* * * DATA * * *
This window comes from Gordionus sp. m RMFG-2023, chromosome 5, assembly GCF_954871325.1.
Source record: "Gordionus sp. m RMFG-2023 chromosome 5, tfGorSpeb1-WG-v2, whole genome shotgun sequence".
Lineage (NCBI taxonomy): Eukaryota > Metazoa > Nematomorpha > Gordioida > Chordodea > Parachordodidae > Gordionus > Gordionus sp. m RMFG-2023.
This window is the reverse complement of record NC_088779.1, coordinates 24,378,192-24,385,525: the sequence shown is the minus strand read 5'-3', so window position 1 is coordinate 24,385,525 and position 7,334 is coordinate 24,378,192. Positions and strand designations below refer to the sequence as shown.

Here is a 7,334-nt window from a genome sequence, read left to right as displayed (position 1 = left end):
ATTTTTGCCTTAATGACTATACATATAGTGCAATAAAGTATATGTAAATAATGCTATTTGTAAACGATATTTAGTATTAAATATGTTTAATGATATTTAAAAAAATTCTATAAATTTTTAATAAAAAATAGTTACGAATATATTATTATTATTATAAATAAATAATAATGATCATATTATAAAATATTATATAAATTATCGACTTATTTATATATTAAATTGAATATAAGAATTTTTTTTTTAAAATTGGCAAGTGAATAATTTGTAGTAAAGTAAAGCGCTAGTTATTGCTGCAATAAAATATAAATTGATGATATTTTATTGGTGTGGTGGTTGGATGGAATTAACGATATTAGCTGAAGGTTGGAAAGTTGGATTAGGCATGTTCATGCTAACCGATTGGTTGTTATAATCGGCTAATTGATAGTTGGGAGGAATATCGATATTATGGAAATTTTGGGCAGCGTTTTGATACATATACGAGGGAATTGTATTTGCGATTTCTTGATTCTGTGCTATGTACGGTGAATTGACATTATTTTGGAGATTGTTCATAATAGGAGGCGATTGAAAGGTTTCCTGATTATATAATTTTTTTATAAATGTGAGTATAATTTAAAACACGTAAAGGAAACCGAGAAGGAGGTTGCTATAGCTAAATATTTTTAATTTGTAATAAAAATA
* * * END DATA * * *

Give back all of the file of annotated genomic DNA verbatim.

This window comes from Gordionus sp. m RMFG-2023, chromosome 5, assembly GCF_954871325.1.
Source record: "Gordionus sp. m RMFG-2023 chromosome 5, tfGorSpeb1-WG-v2, whole genome shotgun sequence".
Lineage (NCBI taxonomy): Eukaryota > Metazoa > Nematomorpha > Gordioida > Chordodea > Parachordodidae > Gordionus > Gordionus sp. m RMFG-2023.
This window is the reverse complement of record NC_088779.1, coordinates 24,378,192-24,385,525: the sequence shown is the minus strand read 5'-3', so window position 1 is coordinate 24,385,525 and position 7,334 is coordinate 24,378,192. Positions and strand designations below refer to the sequence as shown.

Here is a 7,334-nt window from a genome sequence, read left to right as displayed (position 1 = left end):
ATTTTTGCCTTAATGACTATACATATAGTGCAATAAAGTATATGTAAATAATGCTATTTGTAAACGATATTTAGTATTAAATATGTTTAATGATATTTAAAAAAATTCTATAAATTTTTAATAAAAAATAGTTACGAATATATTATTATTATTATAAATAAATAATAATGATCATATTATAAAATATTATATAAATTATCGACTTATTTATATATTAAATTGAATATAAGAATTTTTTTTTTAAAATTGGCAAGTGAATAATTTGTAGTAAAGTAAAGCGCTAGTTATTGCTGCAATAAAATATAAATTGATGATATTTTATTGGTGTGGTGGTTGGATGGAATTAACGATATTAGCTGAAGGTTGGAAAGTTGGATTAGGCATGTTCATGCTAACCGATTGGTTGTTATAATCGGCTAATTGATAGTTGGGAGGAATATCGATATTATGGAAATTTTGGGCAGCGTTTTGATACATATACGAGGGAATTGTATTTGCGATTTCTTGATTCTGTGCTATGTACGGTGAATTGACATTATTTTGGAGATTGTTCATAATAGGAGGCGATTGAAAGGTTTCCTGATTATATAATTTTTTTATAAATGTGAGTATAATTTAAAACACGTAAAGGAAACCGAGAAGGAGGTTGCTATAGCTAAATATTTTTAATTTGTAATAAAAATA